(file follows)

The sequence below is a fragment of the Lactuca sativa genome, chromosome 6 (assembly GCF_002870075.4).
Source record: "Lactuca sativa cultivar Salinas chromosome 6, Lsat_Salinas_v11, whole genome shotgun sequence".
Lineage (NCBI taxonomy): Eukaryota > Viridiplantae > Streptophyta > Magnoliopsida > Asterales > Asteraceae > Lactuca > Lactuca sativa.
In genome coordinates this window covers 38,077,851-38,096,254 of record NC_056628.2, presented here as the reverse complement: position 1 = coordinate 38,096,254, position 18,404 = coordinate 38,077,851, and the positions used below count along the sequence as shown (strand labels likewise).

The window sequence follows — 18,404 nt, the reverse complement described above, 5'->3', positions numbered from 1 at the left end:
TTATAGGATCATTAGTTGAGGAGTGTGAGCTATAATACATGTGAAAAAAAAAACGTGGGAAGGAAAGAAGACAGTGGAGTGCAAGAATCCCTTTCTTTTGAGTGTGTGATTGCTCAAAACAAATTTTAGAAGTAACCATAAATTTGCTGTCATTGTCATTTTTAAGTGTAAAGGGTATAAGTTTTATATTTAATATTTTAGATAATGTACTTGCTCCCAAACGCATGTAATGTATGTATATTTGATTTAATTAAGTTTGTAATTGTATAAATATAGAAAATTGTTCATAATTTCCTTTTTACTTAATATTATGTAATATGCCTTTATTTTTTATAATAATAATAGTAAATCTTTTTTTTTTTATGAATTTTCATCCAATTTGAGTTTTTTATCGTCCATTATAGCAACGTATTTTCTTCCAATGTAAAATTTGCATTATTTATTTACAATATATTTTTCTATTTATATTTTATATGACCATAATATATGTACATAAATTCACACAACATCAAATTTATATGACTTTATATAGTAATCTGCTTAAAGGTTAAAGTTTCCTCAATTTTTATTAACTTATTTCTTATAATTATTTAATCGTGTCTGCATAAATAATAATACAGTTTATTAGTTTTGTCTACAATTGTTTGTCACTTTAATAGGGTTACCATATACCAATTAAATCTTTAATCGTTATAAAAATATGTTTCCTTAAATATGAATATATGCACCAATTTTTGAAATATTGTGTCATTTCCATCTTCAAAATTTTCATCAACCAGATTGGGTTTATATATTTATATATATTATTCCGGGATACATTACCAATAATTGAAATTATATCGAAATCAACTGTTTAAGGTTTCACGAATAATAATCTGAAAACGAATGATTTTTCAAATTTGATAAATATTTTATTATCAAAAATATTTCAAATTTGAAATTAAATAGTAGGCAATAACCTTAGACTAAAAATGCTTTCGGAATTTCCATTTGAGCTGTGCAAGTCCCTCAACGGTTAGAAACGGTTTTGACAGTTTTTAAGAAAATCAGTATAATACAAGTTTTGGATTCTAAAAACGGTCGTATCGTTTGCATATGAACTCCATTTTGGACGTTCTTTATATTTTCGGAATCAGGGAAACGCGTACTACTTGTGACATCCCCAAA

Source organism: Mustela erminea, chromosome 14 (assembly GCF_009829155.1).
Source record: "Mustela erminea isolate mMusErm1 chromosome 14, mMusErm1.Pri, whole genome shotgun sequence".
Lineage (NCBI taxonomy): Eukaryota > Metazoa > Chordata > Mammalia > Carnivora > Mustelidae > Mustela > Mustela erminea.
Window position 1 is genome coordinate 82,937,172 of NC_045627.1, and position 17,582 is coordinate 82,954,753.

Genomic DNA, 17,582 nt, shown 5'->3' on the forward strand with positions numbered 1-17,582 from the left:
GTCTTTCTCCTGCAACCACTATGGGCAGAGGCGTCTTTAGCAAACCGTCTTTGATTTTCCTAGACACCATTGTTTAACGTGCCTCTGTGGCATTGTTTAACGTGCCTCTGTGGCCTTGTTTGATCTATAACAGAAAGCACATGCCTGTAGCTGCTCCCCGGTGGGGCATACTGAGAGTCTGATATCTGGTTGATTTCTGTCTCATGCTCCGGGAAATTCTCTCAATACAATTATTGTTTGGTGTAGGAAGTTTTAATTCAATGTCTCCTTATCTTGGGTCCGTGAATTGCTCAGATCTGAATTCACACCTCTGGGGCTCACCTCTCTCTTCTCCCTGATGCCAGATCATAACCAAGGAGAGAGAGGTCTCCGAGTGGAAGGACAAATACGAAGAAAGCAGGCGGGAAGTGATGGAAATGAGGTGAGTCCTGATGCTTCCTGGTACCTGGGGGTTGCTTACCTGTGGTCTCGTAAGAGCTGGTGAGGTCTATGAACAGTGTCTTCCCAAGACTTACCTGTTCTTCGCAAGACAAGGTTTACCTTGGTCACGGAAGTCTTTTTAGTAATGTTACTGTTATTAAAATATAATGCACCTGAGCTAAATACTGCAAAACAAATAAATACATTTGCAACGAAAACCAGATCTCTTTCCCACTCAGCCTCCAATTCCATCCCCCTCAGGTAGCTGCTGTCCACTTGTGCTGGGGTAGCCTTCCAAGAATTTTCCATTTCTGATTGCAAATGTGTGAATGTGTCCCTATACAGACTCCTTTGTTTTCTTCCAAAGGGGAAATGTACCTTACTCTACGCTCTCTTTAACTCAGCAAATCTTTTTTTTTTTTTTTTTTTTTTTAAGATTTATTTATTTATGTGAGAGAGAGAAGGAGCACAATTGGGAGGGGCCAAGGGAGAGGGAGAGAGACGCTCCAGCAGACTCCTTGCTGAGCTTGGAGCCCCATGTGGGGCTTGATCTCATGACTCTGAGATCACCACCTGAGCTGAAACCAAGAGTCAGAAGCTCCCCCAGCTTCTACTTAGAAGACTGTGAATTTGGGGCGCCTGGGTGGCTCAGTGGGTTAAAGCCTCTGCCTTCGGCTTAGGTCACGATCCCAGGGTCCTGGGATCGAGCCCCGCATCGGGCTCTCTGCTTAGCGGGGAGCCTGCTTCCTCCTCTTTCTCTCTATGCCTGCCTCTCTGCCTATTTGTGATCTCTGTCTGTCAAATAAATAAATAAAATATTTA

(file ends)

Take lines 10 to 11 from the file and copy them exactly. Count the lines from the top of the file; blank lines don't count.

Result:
Window position 1 is genome coordinate 82,937,172 of NC_045627.1, and position 17,582 is coordinate 82,954,753.

Genomic DNA, 17,582 nt, shown 5'->3' on the forward strand with positions numbered 1-17,582 from the left: